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The question is fairly simple: when did Europeans come to a general knowledge that the Native Americans had weak immunity specifically to Old World diseases?

I'm looking for the first person to notice this as well as when this knowledge was known to at a large group of Europeans.

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    Is there evidence that they ever realized that? What research have you already done? Can you edit the question to indicate the sources you have already checked? – Mark C. Wallace Oct 2 at 14:15
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    It would also be useful to be clearer about what you mean by "come to a general knowledge". For one thing, I'd bet that a majority of people today have never thought about the subject. But perhaps more important, the realization that immunity existed at all came only gradually. There was immunization or sorts long before there was any clear concept of immunity and the idea of an Old vs. New World disease was likewise not initially obvious. The framing of your question may make it hard to give a good answer. (Does someone writing a book that said "Those Indians sure get sick easily" count?) – Mark Olson Oct 2 at 15:20
  • I don't think you can expect a reasonable answer to this. Some Europeans might have noticed something, as in Pieter Geerkens' answer, but it's not really understandable at least until you develop the germ theory of disease, and probably not until you start to understand the immune system. So probably mid-20th century? And an important point: it's not just the American Indians who were susceptible to unfamiliar diseases, it's everyone. E.g. the Black Death and other European plagues that came from Asia and/or Africa, or syphilis fro m the Americas. – jamesqf Oct 3 at 3:26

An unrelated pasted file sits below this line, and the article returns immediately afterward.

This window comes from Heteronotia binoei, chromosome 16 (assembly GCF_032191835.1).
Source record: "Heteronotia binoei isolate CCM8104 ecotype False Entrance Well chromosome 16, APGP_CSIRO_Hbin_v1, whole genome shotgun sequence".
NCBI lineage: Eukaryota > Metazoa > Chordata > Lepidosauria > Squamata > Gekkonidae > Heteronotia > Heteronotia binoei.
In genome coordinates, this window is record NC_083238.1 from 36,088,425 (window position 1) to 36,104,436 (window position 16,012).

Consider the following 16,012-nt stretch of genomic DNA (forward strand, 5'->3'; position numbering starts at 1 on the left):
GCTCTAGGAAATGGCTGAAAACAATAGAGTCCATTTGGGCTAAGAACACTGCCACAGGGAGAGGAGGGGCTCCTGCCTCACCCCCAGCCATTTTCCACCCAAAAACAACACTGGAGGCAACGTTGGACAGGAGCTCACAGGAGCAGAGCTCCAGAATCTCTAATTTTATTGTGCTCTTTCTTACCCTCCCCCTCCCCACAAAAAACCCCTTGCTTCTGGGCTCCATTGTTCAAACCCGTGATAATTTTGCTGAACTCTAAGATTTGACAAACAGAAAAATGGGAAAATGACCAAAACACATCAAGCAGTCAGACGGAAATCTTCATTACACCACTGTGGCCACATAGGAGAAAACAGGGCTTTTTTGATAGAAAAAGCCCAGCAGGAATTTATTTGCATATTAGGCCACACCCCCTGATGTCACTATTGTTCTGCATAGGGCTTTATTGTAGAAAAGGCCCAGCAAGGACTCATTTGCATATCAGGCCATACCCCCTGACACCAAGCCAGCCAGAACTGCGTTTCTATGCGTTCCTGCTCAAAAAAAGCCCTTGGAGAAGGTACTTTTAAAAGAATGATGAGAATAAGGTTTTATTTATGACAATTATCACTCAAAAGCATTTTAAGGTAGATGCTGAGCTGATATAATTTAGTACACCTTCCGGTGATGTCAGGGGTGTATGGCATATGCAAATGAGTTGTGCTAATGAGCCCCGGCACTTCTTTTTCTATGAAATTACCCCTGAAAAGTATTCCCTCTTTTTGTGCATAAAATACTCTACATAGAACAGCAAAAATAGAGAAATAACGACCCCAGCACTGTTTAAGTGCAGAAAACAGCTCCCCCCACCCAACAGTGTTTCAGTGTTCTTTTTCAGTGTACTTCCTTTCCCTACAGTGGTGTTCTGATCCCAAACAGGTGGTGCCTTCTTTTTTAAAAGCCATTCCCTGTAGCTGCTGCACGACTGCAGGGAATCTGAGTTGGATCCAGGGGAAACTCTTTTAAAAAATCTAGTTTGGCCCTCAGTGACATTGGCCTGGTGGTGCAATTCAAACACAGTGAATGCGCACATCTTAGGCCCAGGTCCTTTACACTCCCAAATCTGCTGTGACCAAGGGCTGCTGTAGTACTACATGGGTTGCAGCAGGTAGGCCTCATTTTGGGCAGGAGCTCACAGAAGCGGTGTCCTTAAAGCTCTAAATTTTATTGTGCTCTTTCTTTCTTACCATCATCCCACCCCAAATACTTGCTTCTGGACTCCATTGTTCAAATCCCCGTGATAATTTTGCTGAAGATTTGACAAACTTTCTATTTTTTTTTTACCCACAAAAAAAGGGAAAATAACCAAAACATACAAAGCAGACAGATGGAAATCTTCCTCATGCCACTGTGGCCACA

• @jamesqf: See my update below. I believe you conflate cause with symptom - the symptom was widely understood even though the cause - and the distinction between Old World and New World diseases - was unknown. – Pieter Geerkens Oct 4 at 18:22
  • @Pieter Geerkens: Yes, that's my point. Without knowing about immunity &c, the observations could easily be attributed to racism &c. – jamesqf Oct 5 at 2:29
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The Spanish and Portuguese noticed early in the 16th century that the native peoples of the Caribbean and South and Central America were sickly to the point of being unsuitable (in general) for slave labour. From this the First Atlantic System develops into South and Central America:

Regarding the Atlantic slave trade

[The First Atlantic System] started (on a significant scale) in about 1502 and lasted until 1580 when Portugal was temporarily united with Spain.

...

Native peoples were at first utilized as slave labour by Europeans until a large number died from overwork and Old World diseases.

So to answer your specific question - By 1502, just one decade after Columbus' arrival in the New World


A comment on the original question states:

I don't think you can expect a reasonable answer to this. Some Europeans might have noticed something, as in Pieter Geerkens' answer, but it's not really understandable at least until you develop the germ theory of disease, and probably not until you start to understand the immune system.

I believe this conflates cause - viral and bacterial agents unknown until modern germ theory - with effect - that the indigenous people of North America were at (greatly) increased risk of sickness. That the effect was known - and widely so - is evidenced by the rapid adoption of race-based slavery around importation of black slaves. Employing native labour would have been more convenient and less expensive - except that the native peoples were too sickly to be so employed.

However - the distinction between Old World and New World diseases was meaningless until modern germ theory. Prior to that realization diseases were classified solely by symptoms and not cause - as the causes were both unknown and misattributed.

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